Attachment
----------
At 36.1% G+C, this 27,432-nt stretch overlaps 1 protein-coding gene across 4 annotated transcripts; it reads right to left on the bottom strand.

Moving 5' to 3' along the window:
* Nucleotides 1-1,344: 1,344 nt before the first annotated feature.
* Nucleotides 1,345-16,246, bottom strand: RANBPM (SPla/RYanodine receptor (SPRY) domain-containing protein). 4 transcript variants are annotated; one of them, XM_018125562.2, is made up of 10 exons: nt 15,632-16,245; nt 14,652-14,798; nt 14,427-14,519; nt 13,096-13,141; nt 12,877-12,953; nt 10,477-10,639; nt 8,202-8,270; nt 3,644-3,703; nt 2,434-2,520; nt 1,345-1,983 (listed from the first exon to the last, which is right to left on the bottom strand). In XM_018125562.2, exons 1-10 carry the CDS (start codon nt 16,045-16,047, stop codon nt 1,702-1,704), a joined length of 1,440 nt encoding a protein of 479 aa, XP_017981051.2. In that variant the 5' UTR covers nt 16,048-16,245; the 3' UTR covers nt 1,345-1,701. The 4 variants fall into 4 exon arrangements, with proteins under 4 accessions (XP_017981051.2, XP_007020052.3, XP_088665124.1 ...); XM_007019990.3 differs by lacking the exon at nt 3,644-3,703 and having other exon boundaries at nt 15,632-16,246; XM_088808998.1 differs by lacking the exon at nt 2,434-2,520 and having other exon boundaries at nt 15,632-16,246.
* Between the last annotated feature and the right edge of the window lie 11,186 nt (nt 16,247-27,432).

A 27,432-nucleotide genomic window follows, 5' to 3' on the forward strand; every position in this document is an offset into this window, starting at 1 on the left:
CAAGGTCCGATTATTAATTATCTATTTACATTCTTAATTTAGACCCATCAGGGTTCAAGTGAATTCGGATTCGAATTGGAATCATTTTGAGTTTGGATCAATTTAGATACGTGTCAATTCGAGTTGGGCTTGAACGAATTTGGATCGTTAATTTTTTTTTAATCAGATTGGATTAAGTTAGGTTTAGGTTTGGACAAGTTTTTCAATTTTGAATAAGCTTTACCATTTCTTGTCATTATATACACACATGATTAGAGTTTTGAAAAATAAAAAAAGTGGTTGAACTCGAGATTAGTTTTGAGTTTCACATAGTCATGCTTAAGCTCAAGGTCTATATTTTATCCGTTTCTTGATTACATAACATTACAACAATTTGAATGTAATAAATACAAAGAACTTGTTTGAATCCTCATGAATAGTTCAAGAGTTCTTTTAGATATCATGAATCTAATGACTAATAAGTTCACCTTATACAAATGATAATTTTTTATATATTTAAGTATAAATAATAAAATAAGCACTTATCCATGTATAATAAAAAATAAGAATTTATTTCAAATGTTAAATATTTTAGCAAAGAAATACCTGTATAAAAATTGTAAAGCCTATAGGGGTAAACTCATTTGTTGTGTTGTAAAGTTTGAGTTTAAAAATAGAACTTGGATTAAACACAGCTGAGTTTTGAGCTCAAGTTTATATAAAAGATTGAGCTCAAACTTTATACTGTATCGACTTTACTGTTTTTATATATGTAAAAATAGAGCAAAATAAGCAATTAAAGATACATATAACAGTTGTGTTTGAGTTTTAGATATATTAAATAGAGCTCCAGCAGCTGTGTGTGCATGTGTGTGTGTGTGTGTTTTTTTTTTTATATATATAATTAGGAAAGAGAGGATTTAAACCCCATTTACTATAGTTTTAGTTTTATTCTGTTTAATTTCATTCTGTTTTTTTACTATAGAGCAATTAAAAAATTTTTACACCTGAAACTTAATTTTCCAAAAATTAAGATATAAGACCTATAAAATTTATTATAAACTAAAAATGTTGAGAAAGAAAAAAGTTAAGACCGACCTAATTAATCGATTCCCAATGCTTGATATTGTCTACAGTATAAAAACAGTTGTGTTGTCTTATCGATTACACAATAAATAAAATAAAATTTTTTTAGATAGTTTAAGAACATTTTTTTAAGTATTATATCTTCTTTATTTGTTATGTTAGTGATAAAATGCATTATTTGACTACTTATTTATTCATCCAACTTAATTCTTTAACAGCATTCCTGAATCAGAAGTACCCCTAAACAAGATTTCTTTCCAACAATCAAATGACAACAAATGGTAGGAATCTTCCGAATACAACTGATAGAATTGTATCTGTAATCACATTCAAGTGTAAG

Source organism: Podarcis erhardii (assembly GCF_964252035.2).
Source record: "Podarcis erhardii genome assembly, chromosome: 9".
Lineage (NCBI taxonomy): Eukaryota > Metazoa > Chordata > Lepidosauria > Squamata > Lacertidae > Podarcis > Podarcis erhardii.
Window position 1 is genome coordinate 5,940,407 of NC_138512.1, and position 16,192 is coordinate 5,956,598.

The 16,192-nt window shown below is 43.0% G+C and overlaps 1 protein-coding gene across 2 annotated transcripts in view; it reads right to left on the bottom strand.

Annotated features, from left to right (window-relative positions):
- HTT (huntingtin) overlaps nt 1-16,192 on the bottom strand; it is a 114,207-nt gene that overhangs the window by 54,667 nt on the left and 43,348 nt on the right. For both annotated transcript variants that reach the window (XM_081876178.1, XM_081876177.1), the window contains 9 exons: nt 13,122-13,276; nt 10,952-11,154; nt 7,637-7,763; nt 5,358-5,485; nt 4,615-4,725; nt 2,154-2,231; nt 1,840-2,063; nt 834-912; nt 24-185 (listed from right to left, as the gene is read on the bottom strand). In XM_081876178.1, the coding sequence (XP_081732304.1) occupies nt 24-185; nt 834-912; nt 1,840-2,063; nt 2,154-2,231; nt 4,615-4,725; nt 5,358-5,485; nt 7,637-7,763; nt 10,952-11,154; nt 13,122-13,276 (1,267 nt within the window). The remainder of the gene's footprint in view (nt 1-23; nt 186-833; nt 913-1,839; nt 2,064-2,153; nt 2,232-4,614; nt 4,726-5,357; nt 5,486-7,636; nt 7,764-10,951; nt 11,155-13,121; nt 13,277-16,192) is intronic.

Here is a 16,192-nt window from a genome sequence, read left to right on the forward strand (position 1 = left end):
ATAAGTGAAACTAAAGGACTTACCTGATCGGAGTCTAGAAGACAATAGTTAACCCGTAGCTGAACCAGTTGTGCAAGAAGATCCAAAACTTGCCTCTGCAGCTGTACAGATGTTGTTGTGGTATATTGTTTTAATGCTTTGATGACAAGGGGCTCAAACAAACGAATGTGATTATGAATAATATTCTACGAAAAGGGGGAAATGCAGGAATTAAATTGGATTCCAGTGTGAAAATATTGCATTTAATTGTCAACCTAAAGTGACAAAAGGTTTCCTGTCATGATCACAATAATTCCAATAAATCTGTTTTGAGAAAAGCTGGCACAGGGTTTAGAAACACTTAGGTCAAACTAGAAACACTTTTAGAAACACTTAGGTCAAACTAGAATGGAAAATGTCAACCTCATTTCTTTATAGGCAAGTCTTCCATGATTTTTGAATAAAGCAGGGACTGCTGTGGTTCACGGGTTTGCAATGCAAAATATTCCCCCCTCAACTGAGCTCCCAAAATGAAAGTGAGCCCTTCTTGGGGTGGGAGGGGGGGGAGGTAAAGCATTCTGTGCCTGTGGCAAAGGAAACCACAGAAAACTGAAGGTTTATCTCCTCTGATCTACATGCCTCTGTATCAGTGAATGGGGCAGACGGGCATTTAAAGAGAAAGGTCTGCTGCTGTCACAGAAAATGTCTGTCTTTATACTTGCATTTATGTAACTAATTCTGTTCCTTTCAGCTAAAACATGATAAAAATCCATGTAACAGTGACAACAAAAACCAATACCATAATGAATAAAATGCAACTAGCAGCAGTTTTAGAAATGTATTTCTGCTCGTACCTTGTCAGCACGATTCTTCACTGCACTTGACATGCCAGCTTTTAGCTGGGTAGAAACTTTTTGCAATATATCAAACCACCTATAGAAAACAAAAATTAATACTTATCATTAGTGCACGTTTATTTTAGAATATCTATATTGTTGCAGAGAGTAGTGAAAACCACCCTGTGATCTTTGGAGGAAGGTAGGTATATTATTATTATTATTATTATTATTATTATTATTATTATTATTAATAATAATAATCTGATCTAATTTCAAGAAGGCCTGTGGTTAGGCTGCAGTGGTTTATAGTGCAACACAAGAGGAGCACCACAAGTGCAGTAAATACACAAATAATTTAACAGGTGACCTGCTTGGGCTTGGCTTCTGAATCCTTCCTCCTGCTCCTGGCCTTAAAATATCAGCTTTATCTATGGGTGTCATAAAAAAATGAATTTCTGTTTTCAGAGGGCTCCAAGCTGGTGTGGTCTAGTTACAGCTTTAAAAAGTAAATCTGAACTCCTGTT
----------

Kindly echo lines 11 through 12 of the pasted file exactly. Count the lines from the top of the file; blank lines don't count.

Window position 1 is genome coordinate 5,940,407 of NC_138512.1, and position 16,192 is coordinate 5,956,598.

The 16,192-nt window shown below is 43.0% G+C and overlaps 1 protein-coding gene across 2 annotated transcripts in view; it reads right to left on the bottom strand.